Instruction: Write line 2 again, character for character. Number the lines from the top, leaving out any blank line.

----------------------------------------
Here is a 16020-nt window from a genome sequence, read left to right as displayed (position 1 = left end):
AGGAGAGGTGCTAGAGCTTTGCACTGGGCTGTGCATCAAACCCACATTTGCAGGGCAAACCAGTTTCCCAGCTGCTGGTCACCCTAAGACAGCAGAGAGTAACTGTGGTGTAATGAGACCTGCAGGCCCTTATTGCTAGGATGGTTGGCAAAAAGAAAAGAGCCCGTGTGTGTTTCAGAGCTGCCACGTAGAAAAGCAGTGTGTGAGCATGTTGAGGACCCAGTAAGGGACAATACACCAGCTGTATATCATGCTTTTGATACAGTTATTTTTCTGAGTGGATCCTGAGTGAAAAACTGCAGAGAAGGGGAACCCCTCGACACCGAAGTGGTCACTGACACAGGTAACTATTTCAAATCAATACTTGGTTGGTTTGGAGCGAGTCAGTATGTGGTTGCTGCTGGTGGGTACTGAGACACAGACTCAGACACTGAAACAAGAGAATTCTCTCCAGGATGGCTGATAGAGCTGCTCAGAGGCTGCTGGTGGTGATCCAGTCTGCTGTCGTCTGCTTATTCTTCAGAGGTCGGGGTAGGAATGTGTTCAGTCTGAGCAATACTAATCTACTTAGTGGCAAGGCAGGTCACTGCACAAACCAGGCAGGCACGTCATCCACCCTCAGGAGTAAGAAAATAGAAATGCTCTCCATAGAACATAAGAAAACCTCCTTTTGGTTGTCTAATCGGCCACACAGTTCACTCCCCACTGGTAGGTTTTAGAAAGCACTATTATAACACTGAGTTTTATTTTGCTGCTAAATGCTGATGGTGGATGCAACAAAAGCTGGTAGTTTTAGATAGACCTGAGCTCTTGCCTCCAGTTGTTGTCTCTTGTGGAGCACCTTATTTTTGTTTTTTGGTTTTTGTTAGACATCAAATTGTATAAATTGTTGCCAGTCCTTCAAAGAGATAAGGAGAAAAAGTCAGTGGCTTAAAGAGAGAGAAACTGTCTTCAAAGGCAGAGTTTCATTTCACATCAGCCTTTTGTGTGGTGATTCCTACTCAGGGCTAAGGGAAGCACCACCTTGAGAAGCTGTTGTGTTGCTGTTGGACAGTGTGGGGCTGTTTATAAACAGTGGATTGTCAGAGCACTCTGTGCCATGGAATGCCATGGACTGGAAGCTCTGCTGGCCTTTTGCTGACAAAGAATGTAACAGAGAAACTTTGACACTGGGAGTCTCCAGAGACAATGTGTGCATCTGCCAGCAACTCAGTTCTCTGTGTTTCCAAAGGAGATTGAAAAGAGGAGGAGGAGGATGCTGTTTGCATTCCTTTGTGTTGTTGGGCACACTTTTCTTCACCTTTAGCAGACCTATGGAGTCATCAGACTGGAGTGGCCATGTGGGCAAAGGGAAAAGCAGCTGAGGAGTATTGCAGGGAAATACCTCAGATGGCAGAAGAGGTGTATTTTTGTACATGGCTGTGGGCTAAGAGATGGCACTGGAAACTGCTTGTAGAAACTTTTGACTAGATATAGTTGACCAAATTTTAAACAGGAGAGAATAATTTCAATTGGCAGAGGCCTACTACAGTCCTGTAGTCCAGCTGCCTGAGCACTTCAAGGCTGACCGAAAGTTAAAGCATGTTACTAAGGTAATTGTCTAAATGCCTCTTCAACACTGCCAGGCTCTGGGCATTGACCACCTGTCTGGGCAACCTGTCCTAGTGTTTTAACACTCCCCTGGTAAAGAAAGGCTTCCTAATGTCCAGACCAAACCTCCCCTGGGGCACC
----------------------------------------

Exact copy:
AGGAGAGGTGCTAGAGCTTTGCACTGGGCTGTGCATCAAACCCACATTTGCAGGGCAAACCAGTTTCCCAGCTGCTGGTCACCCTAAGACAGCAGAGAGTAACTGTGGTGTAATGAGACCTGCAGGCCCTTATTGCTAGGATGGTTGGCAAAAAGAAAAGAGCCCGTGTGTGTTTCAGAGCTGCCACGTAGAAAAGCAGTGTGTGAGCATGTTGAGGACCCAGTAAGGGACAATACACCAGCTGTATATCATGCTTTTGATACAGTTATTTTTCTGAGTGGATCCTGAGTGAAAAACTGCAGAGAAGGGGAACCCCTCGACACCGAAGTGGTCACTGACACAGGTAACTATTTCAAATCAATACTTGGTTGGTTTGGAGCGAGTCAGTATGTGGTTGCTGCTGGTGGGTACTGAGACACAGACTCAGACACTGAAACAAGAGAATTCTCTCCAGGATGGCTGATAGAGCTGCTCAGAGGCTGCTGGTGGTGATCCAGTCTGCTGTCGTCTGCTTATTCTTCAGAGGTCGGGGTAGGAATGTGTTCAGTCTGAGCAATACTAATCTACTTAGTGGCAAGGCAGGTCACTGCACAAACCAGGCAGGCACGTCATCCACCCTCAGGAGTAAGAAAATAGAAATGCTCTCCATAGAACATAAGAAAACCTCCTTTTGGTTGTCTAATCGGCCACACAGTTCACTCCCCACTGGTAGGTTTTAGAAAGCACTATTATAACACTGAGTTTTATTTTGCTGCTAAATGCTGATGGTGGATGCAACAAAAGCTGGTAGTTTTAGATAGACCTGAGCTCTTGCCTCCAGTTGTTGTCTCTTGTGGAGCACCTTATTTTTGTTTTTTGGTTTTTGTTAGACATCAAATTGTATAAATTGTTGCCAGTCCTTCAAAGAGATAAGGAGAAAAAGTCAGTGGCTTAAAGAGAGAGAAACTGTCTTCAAAGGCAGAGTTTCATTTCACATCAGCCTTTTGTGTGGTGATTCCTACTCAGGGCTAAGGGAAGCACCACCTTGAGAAGCTGTTGTGTTGCTGTTGGACAGTGTGGGGCTGTTTATAAACAGTGGATTGTCAGAGCACTCTGTGCCATGGAATGCCATGGACTGGAAGCTCTGCTGGCCTTTTGCTGACAAAGAATGTAACAGAGAAACTTTGACACTGGGAGTCTCCAGAGACAATGTGTGCATCTGCCAGCAACTCAGTTCTCTGTGTTTCCAAAGGAGATTGAAAAGAGGAGGAGGAGGATGCTGTTTGCATTCCTTTGTGTTGTTGGGCACACTTTTCTTCACCTTTAGCAGACCTATGGAGTCATCAGACTGGAGTGGCCATGTGGGCAAAGGGAAAAGCAGCTGAGGAGTATTGCAGGGAAATACCTCAGATGGCAGAAGAGGTGTATTTTTGTACATGGCTGTGGGCTAAGAGATGGCACTGGAAACTGCTTGTAGAAACTTTTGACTAGATATAGTTGACCAAATTTTAAACAGGAGAGAATAATTTCAATTGGCAGAGGCCTACTACAGTCCTGTAGTCCAGCTGCCTGAGCACTTCAAGGCTGACCGAAAGTTAAAGCATGTTACTAAGGTAATTGTCTAAATGCCTCTTCAACACTGCCAGGCTCTGGGCATTGACCACCTGTCTGGGCAACCTGTCCTAGTGTTTTAACACTCCCCTGGTAAAGAAAGGCTTCCTAATGTCCAGACCAAACCTCCCCTGGGGCACC